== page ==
I took the next day off from work, to deal with the remnants of my concussion, get the stuff from the van and recover somewhat. We spent a lot of time over the next week with one another and our grandchildren, reassuring the children we were okay, and that we return home again whenever we left the house. Family time was more important to us than it ever had been over those days. When your whole world turns upside down, you get a chance to assess and perhaps even reassess your priorities. The traditional North American priorities of money and stuff can seem rather pointless when your paradigms get shifted so radically. We got a chance to affirm our faith and our family, from our immediate to our extended members, are some of the highest priorities in our lives.

Our lives have changed since the accident. Because Bob’s inattention (which caused us to go off the road to the left in the first place) was likely caused by a medical issue that had been previously unknown, Bob went the following week to his cardiologist, who is now doing tests and may send him to a neurologist for more tests. Until he gets a firm diagnosis and treatment, Bob is not allowed to drive. That leaves all the driving to Tom, Beth and me, and we’re now down one car. It makes life more inconvenient for everyone. In the inconvenience is the second lesson I’ve learned from this. When your whole world turns upside down, tolerance, patience and striving for excellence is required of those of us who live a life in service to others. You don’t have to fall into the trap of perfectionism when more weight falls on your shoulders than you are used to carrying. Perfect isn’t demanded. Your best is required.

There’s another lesson in Bob’s medical tests and current inability to drive.  These add uncertainty we didn’t have along with their inconvenience, creating a “new normal.” I grieved for our old “normal,” expressing my fears to my best friend (the same one who came for us that night). She reminded me fear is not from God, Who promises differently:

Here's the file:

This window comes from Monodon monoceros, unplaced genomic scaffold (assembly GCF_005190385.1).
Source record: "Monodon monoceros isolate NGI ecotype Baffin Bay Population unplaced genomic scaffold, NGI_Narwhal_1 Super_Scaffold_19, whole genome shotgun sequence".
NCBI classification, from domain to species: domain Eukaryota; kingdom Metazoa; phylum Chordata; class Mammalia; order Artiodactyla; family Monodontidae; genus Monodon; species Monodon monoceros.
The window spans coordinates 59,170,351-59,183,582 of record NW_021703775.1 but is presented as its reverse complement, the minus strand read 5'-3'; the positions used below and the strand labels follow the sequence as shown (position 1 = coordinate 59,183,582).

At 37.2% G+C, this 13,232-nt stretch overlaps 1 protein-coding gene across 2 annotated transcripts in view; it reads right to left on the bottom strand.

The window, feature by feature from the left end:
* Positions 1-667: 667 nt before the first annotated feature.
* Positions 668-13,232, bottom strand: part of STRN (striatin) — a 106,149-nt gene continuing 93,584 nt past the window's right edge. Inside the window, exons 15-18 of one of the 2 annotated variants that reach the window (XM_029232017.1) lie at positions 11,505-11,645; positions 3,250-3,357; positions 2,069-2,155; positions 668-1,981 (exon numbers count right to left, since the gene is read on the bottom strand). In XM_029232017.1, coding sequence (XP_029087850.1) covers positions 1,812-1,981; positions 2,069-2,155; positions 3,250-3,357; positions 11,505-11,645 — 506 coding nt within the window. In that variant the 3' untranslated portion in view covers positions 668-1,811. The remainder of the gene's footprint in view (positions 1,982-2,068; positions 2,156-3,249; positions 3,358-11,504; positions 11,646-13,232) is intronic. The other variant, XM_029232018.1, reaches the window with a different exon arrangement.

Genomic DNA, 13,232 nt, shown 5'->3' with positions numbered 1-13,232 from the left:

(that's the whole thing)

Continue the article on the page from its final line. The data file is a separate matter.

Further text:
You will keep him in perfect peace whose mind is stayed on You, because he trusts in You.

Isaiah 26:3

When your whole world turns upside down, living with uncertainty is almost always a sure thing. Being uncertain is normal. Having a transition to a “new normal” and understanding grieving for what used to be “normal” is acceptable. Dwelling in it is fruitless. I tried that for a few days. It got me nowhere. It was only when I accepted the uncertainty as being part of the “new normal” and accepted it as “normal now” that I began to find peace in my situation.

We also grieved. When Bob and I went to get our stuff from the van the next day, as we left, I looked at it and silently said, “You were good to us. You did not deserve the death we gave you, but I thank you for it, that in your death our lives were saved.” Yes, it was just a thing. But saying goodbye to a vehicle in a culture that depends on and almost worships transportation can be emotional in such circumstances.   We remembered what was, and thought a lot about what could have been. In the end, with counsel from friends, we chose to set the event as a time of what did happen, instead of what didn’t. In Joshua 4:6 – 7, God commanded the people crossing the Jordan River to take up stones from the bottom and set them as a memorial to His power for stopping the river in flood so they could cross it on the far side. This was counsel I got from our friends: When your whole world turns upside down, the hardships of yesterday and today become the memorial stones of tomorrow. We pass that site going back and forth at least a couple of times monthly in our travels for Life Leadership. The first time was incredibly difficult for me, and I had a panic attack. On the way home, I decided to ignore it. It was on that trip we got the counsel, though I did not receive it well at the time. The second time, I took that counsel from our friends and made a memorial stone in my mind there of God’s grace and protection. On the way home, the memorial stone was there. God is the same yesterday, today and forever. The memorial stones of our lives are proof to us of it.